It can be a difficult experience to attend a major Christian celebration at a point when the church is reeling from yet another scandal. Last week, the Gibb report into the disgusting behaviour of Bishop Peter Ball was issued, complete not only with details that you can’t un-read, but also with far more information than was previously in the public domain on how senior figures in the C of E tried to cover it up. However, this is also the season for ordinations to the diaconate and priesthood, so at the weekend I was attending one of these in another diocese; always a cause for rejoicing, especially when you know one of the ordinands and have been privileged to share to a small extent in her journey to this point.
I suppose it was too much to expect the sermon at the cathedral to help me think through the ‘Ball(s) business’ (Peter’s identical twin brother, Bishop Michael Ball, doesn’t exactly come out of the report well, not only trying to use his influence with figures inside and outside the church to insist that Peter was innocent, but also sometimes letting Peter stand in for him at official events; if this were a novel, the editor would by now be asking for cuts). The sermon was directed to the role of a priest in making God known; entirely appropriate. But I thought I heard an acknowledgment of the failures over Ball(s) in the prayers, not in the standard wording (a fixed part of the service, and also sent to the printer long before the events of the past week) but in the tone and the use of pauses in the Dean’s delivery of the words it included:
For those who are lost and for those who have strayed,
That they may return to the way of Christ,
Let us pray to the Lord: Lord, have mercy.
At times like this, words fail us, and the set litany must take over, and lead us on.
But people attending ordination services aren’t always part of the church ‘club’. They can be family members or colleagues or friends who are there because they want to support a candidate, even if they don’t share that candidate’s beliefs. This was acknowledged at the end of the service when, as now seems to be standard, church members were asked to reflect on whether anything in it had prodded them to examine their own vocations, and those who aren’t connected to the church were invited to ‘talk to someone’ if something in the service had nudged them towards wondering what faith is all about. So if you are someone who isn’t a church member, how are you supposed to react to that invitation when you’ve been reading in the news about the abusive actions which a priest – who then became a bishop – was able to get away with, for many years? And here you are, seeing another bishop ordaining people as priests and listening to him formally asking the parish priests with whom the candidates have been working for the past year if ‘those whose duty it is to know these ordinands and examine them [have] found them to be of godly life and sound learning’?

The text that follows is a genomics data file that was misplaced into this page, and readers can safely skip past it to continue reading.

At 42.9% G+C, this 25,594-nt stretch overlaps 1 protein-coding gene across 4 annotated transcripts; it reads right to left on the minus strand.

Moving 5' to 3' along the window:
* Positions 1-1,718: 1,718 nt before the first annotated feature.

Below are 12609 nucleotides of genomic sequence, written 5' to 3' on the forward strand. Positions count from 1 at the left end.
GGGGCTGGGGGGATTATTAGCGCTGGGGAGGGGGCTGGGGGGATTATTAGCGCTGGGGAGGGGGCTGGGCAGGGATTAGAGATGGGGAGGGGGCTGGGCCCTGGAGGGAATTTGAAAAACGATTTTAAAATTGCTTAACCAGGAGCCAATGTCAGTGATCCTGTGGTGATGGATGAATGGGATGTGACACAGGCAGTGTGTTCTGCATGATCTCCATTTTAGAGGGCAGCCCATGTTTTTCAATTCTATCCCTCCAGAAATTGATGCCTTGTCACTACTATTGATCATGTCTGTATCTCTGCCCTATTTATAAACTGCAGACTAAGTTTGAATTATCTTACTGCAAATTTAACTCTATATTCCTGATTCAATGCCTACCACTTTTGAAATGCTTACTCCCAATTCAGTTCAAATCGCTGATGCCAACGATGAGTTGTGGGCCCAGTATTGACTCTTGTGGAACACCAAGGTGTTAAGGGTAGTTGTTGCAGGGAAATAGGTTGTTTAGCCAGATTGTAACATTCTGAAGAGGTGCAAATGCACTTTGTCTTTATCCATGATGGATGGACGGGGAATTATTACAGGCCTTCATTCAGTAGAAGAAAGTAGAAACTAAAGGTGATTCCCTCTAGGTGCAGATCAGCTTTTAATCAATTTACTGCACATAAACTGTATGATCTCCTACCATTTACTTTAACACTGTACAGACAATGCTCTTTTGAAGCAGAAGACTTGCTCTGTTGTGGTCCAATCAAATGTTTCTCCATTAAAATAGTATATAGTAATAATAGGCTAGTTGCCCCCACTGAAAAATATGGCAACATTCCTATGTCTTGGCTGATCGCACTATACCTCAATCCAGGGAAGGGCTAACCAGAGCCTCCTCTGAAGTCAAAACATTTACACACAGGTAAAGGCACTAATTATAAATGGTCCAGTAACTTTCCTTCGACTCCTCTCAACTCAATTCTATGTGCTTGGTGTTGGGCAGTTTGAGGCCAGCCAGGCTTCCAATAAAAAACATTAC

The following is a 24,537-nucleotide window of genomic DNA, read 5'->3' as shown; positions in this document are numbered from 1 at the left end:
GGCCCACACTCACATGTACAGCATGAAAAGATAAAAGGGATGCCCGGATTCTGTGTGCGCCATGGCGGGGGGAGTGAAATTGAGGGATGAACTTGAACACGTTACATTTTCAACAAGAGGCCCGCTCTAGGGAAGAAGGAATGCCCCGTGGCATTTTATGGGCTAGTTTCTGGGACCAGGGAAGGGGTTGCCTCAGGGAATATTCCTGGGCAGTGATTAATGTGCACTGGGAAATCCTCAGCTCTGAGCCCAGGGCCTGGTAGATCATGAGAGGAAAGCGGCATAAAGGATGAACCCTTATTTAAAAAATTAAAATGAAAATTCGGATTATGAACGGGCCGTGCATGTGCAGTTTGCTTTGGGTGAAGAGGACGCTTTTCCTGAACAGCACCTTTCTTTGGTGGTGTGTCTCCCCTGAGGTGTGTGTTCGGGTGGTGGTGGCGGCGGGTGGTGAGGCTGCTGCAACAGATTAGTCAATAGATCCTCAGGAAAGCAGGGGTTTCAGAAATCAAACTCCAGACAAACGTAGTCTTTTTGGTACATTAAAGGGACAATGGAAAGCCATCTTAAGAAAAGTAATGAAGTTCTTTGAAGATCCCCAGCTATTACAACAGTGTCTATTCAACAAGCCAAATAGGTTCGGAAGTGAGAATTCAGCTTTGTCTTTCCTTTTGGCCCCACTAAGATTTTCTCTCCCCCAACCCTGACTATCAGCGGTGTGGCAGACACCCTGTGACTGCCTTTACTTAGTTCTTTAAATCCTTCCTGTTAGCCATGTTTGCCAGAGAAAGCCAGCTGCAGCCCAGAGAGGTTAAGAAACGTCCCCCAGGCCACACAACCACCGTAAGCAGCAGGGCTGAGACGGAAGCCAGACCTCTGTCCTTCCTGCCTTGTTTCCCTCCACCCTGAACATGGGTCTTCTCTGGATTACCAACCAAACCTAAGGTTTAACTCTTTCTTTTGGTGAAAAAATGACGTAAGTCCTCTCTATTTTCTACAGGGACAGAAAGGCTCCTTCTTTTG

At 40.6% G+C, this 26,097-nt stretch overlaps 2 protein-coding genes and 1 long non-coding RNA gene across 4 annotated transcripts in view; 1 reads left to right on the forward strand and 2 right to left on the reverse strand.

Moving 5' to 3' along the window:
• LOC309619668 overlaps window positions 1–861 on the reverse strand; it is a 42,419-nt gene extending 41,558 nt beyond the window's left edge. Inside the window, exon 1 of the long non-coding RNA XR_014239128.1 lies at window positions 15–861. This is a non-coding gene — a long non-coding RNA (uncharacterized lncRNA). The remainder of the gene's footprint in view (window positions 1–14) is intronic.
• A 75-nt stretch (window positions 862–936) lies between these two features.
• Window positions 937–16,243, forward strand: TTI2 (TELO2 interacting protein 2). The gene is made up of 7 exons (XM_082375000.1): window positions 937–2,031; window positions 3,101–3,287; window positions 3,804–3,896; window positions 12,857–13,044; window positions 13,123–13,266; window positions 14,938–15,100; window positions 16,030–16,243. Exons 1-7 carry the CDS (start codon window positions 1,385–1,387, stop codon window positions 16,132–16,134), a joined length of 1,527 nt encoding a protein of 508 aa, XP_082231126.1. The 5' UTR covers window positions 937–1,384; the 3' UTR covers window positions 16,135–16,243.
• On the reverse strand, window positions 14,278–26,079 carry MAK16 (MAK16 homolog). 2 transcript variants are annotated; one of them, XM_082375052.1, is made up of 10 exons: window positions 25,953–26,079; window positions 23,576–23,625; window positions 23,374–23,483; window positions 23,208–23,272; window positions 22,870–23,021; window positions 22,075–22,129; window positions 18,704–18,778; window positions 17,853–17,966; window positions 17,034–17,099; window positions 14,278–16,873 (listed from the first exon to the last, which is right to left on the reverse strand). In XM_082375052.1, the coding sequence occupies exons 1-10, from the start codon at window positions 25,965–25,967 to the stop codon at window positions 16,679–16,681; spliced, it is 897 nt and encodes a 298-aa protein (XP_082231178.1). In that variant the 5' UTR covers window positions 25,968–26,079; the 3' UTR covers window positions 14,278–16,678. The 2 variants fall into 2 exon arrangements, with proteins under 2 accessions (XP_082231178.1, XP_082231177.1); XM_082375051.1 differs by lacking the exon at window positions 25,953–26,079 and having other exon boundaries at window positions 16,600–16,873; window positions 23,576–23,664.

Perhaps I’m over-thinking this. Perhaps those who aren’t Christians are more interested in how the Christians around them behave than in bishops who have recently been released prison on licence. But I wasn’t too sure that the message there was always positive, either. Behind us in the nave were two people who had come to support a different ordinand from us. One of them, a man, was very talkative indeed. Even when we were told, 15 minutes before the official start of the service, that the candidates were now in a side chapel praying with the bishops, and we were asked to be silent and to pray for them, this man continued to talk, very quietly, but loud enough for us to hear him. It was clear from all he said that he was a church member, and that his particular C of E ‘club’ was an Evangelical one. In particular, when greeting two other people (both women) in his row, he insisted loudly on more than a ‘hello’: ‘Greet one another with a kiss! That’s what St Paul said! But no tongues. Well, not that sort of tongues’.
This made me feel so nauseous that I considered finding a seat elsewhere. Can’t I take a joke? Well, usually, yes. But not this week. Not this joke. Why not?
First, it was pushy, to say the least. In some contexts, it would be abusive; for example, if a man in a senior position in the church (and I’ve no idea whether this man was a minister, a lay reader, a sidesperson in his own church) said the first part to a woman or indeed to a man who didn’t want even a peck on the cheek from him. The Ball(s) business shows how much power an ordained person, and in their case one who is also a member of a religious order, has when telling others what is and is not behaviour acceptable to God. I think the comments from the man behind us are thus the thin end of a wedge, and the use of a Bible reference (the phrase about greeting with a kiss occurs several times in the epistles) to reinforce it sounds too much like Peter Ball’s insistence to his victims that praying naked with him and being beaten was somehow part of Franciscan spirituality, something which another priest commented (para 3.5.17) ‘is all rot……this is only an excuse for his lustful way of life.’
Second, the use of an in-joke. If you were in that cathedral as a vaguely-interested enquirer, would you get the reference to speaking in tongues? I suspect not. So, here we have the use of language to create a superior group, as well as the Bible being used potentially to abuse others. And what other issues in the C of E today does that remind us of…?